Business

House approves cellphone driving, racial profiling bill

Motorists in Massachusetts would be barred from using hand-held cellphones while behind the wheel under legislation approved by the state House on Wednesday.

The proposal passed on a 155-2 vote would also ramp up the collection of data on traffic stops around the state, after concerns were raised by minority legislators and civil libertarians that a cellphone law could lead to more racial profiling by police officers.

House passage of the bill marked a milestone for supporters, as similar legislation has cleared the state Senate in previous years without surfacing for a final vote in the House.

Many drivers from Massachusetts are already familiar with prohibitions on use of hand-held cellphones as they are in effect in the neighboring states of Connecticut, New Hampshire, New York, Rhode Island and Vermont.

In all, 18 states and the District of Columbia have such laws, according to the Governor's Highway Safety Bureau.

Massachusetts currently bars texting while driving and all cellphone use by junior drivers under age 18. The measure approved Wednesday would allow drivers a single tap or swipe to activate a hands-free device, such as one that uses Bluetooth. Backers say it will reduce injuries and deaths resulting from distracted driving.

Police have complained the ban on texting is difficult to enforce because officers cannot always distinguish whether a driver is using a phone to text or for some other purpose, such as punching in a phone number or accessing an app.

The principal author of the House bill, Democratic Rep. William Straus of Mattapoisett, said drivers should be directing their attention to the road, not their phones.

"Reading texts, reading information, reading emails, engaging in social media conversations are prohibited," under the bill, said Straus, co-chair of the Legislature's transportation committee. "The phone doesn't need to be and shouldn't be in your hands."

Relatives of several people who died in accidents caused by distracted drivers watched the debate from the House gallery.

The measure calls for fines of $100 for the first offense, increasing to $500 if a driver is caught three times or more. Language in the bill would provide a grace period of sorts, as police would be allowed to issue only warnings until Jan. 1, 2020, after which fines could be levied.

House Speaker Robert DeLeo, a Winthrop Democrat, said the racial profiling provisions were added to the bill after discussions with members of the Black and Latino Legislative Caucus.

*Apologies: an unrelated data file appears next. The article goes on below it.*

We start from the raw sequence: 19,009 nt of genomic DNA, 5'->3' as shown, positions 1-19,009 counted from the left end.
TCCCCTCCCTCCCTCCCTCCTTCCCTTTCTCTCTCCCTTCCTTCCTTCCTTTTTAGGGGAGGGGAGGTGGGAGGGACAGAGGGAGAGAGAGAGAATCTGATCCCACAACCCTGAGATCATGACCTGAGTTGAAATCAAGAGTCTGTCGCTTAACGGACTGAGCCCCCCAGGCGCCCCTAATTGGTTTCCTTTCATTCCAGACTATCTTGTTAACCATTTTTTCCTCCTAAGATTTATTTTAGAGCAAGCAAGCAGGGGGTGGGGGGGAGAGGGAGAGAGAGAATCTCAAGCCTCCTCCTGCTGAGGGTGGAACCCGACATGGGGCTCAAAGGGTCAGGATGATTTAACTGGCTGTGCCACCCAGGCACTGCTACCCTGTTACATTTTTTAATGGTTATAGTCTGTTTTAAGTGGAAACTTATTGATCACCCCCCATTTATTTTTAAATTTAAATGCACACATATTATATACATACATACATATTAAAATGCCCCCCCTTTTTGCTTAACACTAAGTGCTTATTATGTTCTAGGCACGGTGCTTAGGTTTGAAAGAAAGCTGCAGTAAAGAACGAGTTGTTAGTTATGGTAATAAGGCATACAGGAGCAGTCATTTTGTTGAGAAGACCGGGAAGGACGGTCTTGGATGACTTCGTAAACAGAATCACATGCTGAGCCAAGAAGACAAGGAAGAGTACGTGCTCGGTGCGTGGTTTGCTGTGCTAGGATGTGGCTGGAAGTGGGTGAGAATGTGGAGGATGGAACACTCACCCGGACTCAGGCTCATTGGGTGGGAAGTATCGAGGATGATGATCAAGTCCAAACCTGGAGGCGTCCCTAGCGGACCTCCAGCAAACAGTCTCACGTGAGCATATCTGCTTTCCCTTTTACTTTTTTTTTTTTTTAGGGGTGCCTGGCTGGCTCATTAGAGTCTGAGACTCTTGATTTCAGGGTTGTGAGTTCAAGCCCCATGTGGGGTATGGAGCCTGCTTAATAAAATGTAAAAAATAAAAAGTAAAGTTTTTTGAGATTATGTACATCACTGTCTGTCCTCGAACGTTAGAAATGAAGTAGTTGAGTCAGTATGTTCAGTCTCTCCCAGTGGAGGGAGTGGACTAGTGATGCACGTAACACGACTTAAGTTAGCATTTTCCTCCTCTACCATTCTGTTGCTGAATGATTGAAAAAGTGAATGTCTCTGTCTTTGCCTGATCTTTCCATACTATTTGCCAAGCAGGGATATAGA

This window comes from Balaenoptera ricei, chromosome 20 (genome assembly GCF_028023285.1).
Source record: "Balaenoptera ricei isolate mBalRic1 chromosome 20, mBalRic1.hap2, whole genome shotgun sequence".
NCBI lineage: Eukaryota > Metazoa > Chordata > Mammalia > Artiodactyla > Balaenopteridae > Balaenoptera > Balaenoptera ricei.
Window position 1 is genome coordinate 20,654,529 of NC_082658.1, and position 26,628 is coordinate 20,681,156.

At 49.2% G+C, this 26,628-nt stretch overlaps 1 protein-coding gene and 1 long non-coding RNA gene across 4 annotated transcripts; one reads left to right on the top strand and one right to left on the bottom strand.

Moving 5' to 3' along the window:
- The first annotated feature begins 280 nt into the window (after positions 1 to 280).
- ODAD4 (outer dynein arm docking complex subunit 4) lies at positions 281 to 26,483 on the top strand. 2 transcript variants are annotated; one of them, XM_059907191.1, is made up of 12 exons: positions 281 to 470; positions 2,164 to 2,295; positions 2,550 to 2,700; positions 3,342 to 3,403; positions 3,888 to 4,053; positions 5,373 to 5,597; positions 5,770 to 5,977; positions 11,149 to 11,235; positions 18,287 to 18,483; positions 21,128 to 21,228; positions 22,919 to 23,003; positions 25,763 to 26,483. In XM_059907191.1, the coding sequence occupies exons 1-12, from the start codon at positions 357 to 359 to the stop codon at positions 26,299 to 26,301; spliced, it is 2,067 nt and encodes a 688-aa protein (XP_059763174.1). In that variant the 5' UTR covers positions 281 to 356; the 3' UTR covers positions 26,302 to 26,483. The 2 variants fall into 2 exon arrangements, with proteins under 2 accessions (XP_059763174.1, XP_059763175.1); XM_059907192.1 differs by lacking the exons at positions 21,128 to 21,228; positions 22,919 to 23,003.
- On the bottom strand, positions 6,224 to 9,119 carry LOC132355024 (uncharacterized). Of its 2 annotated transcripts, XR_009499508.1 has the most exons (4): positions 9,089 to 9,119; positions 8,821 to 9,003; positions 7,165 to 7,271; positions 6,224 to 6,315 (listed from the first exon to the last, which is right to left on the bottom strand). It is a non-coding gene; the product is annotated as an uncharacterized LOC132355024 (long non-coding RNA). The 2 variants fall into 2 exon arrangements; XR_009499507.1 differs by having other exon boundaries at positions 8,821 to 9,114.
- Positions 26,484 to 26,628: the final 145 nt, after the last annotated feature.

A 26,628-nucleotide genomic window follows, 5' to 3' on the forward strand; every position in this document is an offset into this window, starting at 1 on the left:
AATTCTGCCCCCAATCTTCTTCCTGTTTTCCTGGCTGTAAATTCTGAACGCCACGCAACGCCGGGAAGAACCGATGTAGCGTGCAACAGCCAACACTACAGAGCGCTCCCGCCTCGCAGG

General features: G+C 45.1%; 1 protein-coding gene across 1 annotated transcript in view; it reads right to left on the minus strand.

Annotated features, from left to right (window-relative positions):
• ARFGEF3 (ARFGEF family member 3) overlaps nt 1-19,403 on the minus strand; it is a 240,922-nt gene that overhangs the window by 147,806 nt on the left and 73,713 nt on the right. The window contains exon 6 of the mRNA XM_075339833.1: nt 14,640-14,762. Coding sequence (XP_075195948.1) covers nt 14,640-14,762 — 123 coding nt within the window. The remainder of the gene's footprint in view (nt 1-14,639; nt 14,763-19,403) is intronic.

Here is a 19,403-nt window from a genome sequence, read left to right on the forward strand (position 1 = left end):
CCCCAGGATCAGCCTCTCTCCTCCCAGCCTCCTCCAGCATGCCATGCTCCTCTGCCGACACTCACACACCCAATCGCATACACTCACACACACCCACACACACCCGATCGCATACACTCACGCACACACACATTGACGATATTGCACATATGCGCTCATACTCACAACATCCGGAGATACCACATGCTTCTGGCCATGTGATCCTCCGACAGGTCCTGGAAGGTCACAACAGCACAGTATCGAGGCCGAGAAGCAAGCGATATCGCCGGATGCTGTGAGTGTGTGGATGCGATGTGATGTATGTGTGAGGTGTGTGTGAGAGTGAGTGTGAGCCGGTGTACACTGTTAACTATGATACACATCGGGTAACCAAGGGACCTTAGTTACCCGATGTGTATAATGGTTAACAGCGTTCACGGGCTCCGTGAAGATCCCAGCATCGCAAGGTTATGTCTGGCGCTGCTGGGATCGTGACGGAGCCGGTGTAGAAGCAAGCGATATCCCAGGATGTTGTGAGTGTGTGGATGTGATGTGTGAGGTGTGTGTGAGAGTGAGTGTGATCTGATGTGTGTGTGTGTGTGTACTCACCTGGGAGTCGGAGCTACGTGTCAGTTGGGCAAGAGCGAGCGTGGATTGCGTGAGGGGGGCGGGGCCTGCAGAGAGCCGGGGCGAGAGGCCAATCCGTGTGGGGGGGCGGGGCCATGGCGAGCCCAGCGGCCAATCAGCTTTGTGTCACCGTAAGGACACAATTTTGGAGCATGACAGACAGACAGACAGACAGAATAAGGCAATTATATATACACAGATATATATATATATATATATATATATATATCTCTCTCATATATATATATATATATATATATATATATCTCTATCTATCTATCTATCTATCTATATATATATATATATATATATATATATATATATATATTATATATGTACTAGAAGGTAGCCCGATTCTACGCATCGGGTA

The provisions build on a state law in place since 2000 that asks police officers to record the race of drivers who are stopped and issued citations or written warnings for traffic infractions, Straus said. The goal was to determine if blacks or other minorities were being pulled over at rates significantly higher than whites.

The problem, however, is that collection of race data has been spotty and rarely analyzed, he added.

The bill would require the Registry of Motor Vehicles to collect the data from police departments and submit it annually to state public safety officials. The data would then be studied and made public. The bill also calls for the state to study the feasibility of expanding the data collection to include "the race and gender of each individual subject to traffic stops, searches resulting from a traffic stop or frisks resulting from a traffic stop" whether or not a citation is issued.

"The problem with racial profiling is that it impacts all drivers whether or not they receive a citation or a ticket and without getting that information we don't have a full picture," said Rahsaan Hall, director of racial justice for the Massachusetts chapter of the American Civil Liberties Union.

Under the legislation, if the data collected indicates possible racial profiling by a police department, that agency will then be required to record racial information on all traffic stops, including those that do not result in a warning or citation, for one year.

Officers would be asked to use their "best judgment and life experience" if they are uncertain of a driver's race, Straus said.

The debate now moves to the Senate, which is scheduled to consider a similar bill June 6.

Republican Gov. Charlie Baker also proposed banning the use of hand-held cellphones.

  Comments